In this issue, we are featuring program examples and resources for low-resource settings. This includes:
- Diabetes Buddies Program in South Africa
- A 3 part series of blog posts on the Peers for Progress Blog by Maurtis van Pelt on MoPo Tsyo's experience in scaling up and developing sustainable peer support interventions in Cambodia.
- Public Health - Seattle & King County's Peer Support for achieving Independence in Diabetes program resources for a low income, ethnically diverse population.
Also, remember to check out the Peers for Progress meeting reflections on the 2012 Together on Diabetes Grantee Summit by Bristol Myers Squibb Foundation. You can learn more about keynote speakers from CDC et al., grantee panels, skills building workshop and other shared resources at http://www.bms.com/togetherondiabetes/learnnings/Pages/default.aspx
|Building a Sustainable Peer Support Model for LMICs
Similar to other Low and Middle Income Countries (LMICs), South Africa’s health system faces many challenges in meeting the needs of people with diabetes The Diabetes Buddies program in South Africa, a Peers for Progress grantee project, has demonstrated that a peer support intervention can be a low-cost and sustainable model in LMICs. [Read more]
PfP Blog: Maurist van Pelt’s 3 Part Series on Integration, Scaling up and Program Sustainability
During the 4th quarter of 2011, Peers for Progress (PfP) invited Maurist van Pelt, Director of MoPo Tsyo Patient Information Centre in Cambodia to write a three part series of guest blogs. Collectively these writings will provide a roadmap for scaling up the peer educator networks and developing sustainability for what is now still an intervention organized and facilitated by a Cambodian Non-Government Organization (NGO). In case you miss it, here we would like to bring your attention to his very insightful sharing on the PfP Blog.
1. Part 1: Developing a Niche and Demonstrating Value
2. Part 2: Integration Makes Sense, but How
3. Part 3: Scaling Up
Peer-AID for a Low Income, Diverse Population with Diabetes: Peer Supporter Protocols and Participant Materials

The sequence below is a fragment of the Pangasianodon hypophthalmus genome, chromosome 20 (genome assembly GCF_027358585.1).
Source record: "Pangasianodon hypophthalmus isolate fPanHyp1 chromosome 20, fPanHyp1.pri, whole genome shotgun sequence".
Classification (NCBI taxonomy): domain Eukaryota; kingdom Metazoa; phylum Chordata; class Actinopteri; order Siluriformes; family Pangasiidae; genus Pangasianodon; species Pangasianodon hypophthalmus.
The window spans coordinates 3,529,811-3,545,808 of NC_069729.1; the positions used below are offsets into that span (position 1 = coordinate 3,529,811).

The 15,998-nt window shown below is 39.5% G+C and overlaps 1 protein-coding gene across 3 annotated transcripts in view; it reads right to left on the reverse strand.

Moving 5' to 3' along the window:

Public Health-Seattle & King County’s Peer Support for Achieving Independence in Diabetes (Peer-AID) program provides in-home education and support by community health workers (CHWs) to a low income, ethnically diverse population with type 2 diabetes. Featured here are their CHW protocols and an education curriculum with 19 modules for participants. [CHW Protocols][Participant Materials]
Please visit the Peer-AID webpage for more information.
2012 BMSF Together on Diabetes Grantee Summit: PfP Reflections and Other Resources
In February 2012, Peers for Progress and our collaborators attended the first Bristol Myers Squibb Foundation‘s Together on Diabetes Grantee Summit in Atlanta, Georgia. This report highlights various presentations at the meeting and Peers for Progress’ reflections. [Read more]
A Peers for Progress Grantee Project: Mobile Diabetes Peer Support
Mary Jane Rotheram-Borus, PhD and colleagues examined the feasibility of mobile peer support as part of a multi component intervention for women with diabetes in Cape Town, South Africa. Program participants were linked with a buddy via mobile phones and received daily questions about health behaviors in addition to attending 12 weekly psychoeducational sessions. The response rate for the daily text questions was 29%. Additionally, the program had encouraging results for sustainability with all participants maintaining contact with group leaders one year later. (Diabetes Educ; April 2012) [Full abstract]
Community Health Workers and Colorectal Cancer Screening in Kentucky